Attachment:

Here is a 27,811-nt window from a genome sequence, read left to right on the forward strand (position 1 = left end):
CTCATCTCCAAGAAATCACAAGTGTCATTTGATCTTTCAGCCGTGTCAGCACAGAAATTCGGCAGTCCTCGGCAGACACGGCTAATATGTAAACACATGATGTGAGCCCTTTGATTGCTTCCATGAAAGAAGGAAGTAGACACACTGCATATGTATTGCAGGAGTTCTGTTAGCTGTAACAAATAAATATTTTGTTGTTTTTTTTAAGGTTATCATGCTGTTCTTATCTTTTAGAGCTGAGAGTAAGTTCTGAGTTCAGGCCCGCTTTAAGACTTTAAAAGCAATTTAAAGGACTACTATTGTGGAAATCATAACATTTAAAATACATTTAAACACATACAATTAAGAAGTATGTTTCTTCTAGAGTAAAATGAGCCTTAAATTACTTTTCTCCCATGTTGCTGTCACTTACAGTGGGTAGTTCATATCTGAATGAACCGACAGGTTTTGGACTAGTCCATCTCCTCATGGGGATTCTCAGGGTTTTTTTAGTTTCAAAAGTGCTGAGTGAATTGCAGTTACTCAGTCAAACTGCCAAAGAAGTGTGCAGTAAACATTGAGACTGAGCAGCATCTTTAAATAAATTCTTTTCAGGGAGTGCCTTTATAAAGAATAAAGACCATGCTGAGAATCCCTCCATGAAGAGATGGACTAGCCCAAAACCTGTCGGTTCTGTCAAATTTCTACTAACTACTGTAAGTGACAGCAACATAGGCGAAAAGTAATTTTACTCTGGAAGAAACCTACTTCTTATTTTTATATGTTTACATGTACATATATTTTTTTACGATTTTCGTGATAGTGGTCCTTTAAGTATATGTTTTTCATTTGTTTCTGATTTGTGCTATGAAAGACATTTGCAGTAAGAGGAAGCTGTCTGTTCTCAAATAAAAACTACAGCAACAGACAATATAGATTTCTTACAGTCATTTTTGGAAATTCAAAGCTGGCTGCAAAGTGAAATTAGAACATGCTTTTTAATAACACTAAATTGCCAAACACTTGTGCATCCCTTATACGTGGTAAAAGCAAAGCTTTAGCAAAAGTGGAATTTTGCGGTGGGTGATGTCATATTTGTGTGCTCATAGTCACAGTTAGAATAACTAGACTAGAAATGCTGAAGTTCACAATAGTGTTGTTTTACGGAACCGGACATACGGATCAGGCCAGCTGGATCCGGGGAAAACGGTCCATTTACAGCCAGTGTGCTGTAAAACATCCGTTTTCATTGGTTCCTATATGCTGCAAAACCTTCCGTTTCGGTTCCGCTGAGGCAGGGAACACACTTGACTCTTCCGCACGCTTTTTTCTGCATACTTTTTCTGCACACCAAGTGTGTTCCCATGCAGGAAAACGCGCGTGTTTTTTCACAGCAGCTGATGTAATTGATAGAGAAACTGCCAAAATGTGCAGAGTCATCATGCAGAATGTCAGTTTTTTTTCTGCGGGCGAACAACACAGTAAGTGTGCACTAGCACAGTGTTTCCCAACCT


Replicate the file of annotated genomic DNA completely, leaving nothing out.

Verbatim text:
Here is a 27,811-nt window from a genome sequence, read left to right on the forward strand (position 1 = left end):
CTCATCTCCAAGAAATCACAAGTGTCATTTGATCTTTCAGCCGTGTCAGCACAGAAATTCGGCAGTCCTCGGCAGACACGGCTAATATGTAAACACATGATGTGAGCCCTTTGATTGCTTCCATGAAAGAAGGAAGTAGACACACTGCATATGTATTGCAGGAGTTCTGTTAGCTGTAACAAATAAATATTTTGTTGTTTTTTTTAAGGTTATCATGCTGTTCTTATCTTTTAGAGCTGAGAGTAAGTTCTGAGTTCAGGCCCGCTTTAAGACTTTAAAAGCAATTTAAAGGACTACTATTGTGGAAATCATAACATTTAAAATACATTTAAACACATACAATTAAGAAGTATGTTTCTTCTAGAGTAAAATGAGCCTTAAATTACTTTTCTCCCATGTTGCTGTCACTTACAGTGGGTAGTTCATATCTGAATGAACCGACAGGTTTTGGACTAGTCCATCTCCTCATGGGGATTCTCAGGGTTTTTTTAGTTTCAAAAGTGCTGAGTGAATTGCAGTTACTCAGTCAAACTGCCAAAGAAGTGTGCAGTAAACATTGAGACTGAGCAGCATCTTTAAATAAATTCTTTTCAGGGAGTGCCTTTATAAAGAATAAAGACCATGCTGAGAATCCCTCCATGAAGAGATGGACTAGCCCAAAACCTGTCGGTTCTGTCAAATTTCTACTAACTACTGTAAGTGACAGCAACATAGGCGAAAAGTAATTTTACTCTGGAAGAAACCTACTTCTTATTTTTATATGTTTACATGTACATATATTTTTTTACGATTTTCGTGATAGTGGTCCTTTAAGTATATGTTTTTCATTTGTTTCTGATTTGTGCTATGAAAGACATTTGCAGTAAGAGGAAGCTGTCTGTTCTCAAATAAAAACTACAGCAACAGACAATATAGATTTCTTACAGTCATTTTTGGAAATTCAAAGCTGGCTGCAAAGTGAAATTAGAACATGCTTTTTAATAACACTAAATTGCCAAACACTTGTGCATCCCTTATACGTGGTAAAAGCAAAGCTTTAGCAAAAGTGGAATTTTGCGGTGGGTGATGTCATATTTGTGTGCTCATAGTCACAGTTAGAATAACTAGACTAGAAATGCTGAAGTTCACAATAGTGTTGTTTTACGGAACCGGACATACGGATCAGGCCAGCTGGATCCGGGGAAAACGGTCCATTTACAGCCAGTGTGCTGTAAAACATCCGTTTTCATTGGTTCCTATATGCTGCAAAACCTTCCGTTTCGGTTCCGCTGAGGCAGGGAACACACTTGACTCTTCCGCACGCTTTTTTCTGCATACTTTTTCTGCACACCAAGTGTGTTCCCATGCAGGAAAACGCGCGTGTTTTTTCACAGCAGCTGATGTAATTGATAGAGAAACTGCCAAAATGTGCAGAGTCATCATGCAGAATGTCAGTTTTTTTTCTGCGGGCGAACAACACAGTAAGTGTGCACTAGCACAGTGTTTCCCAACCT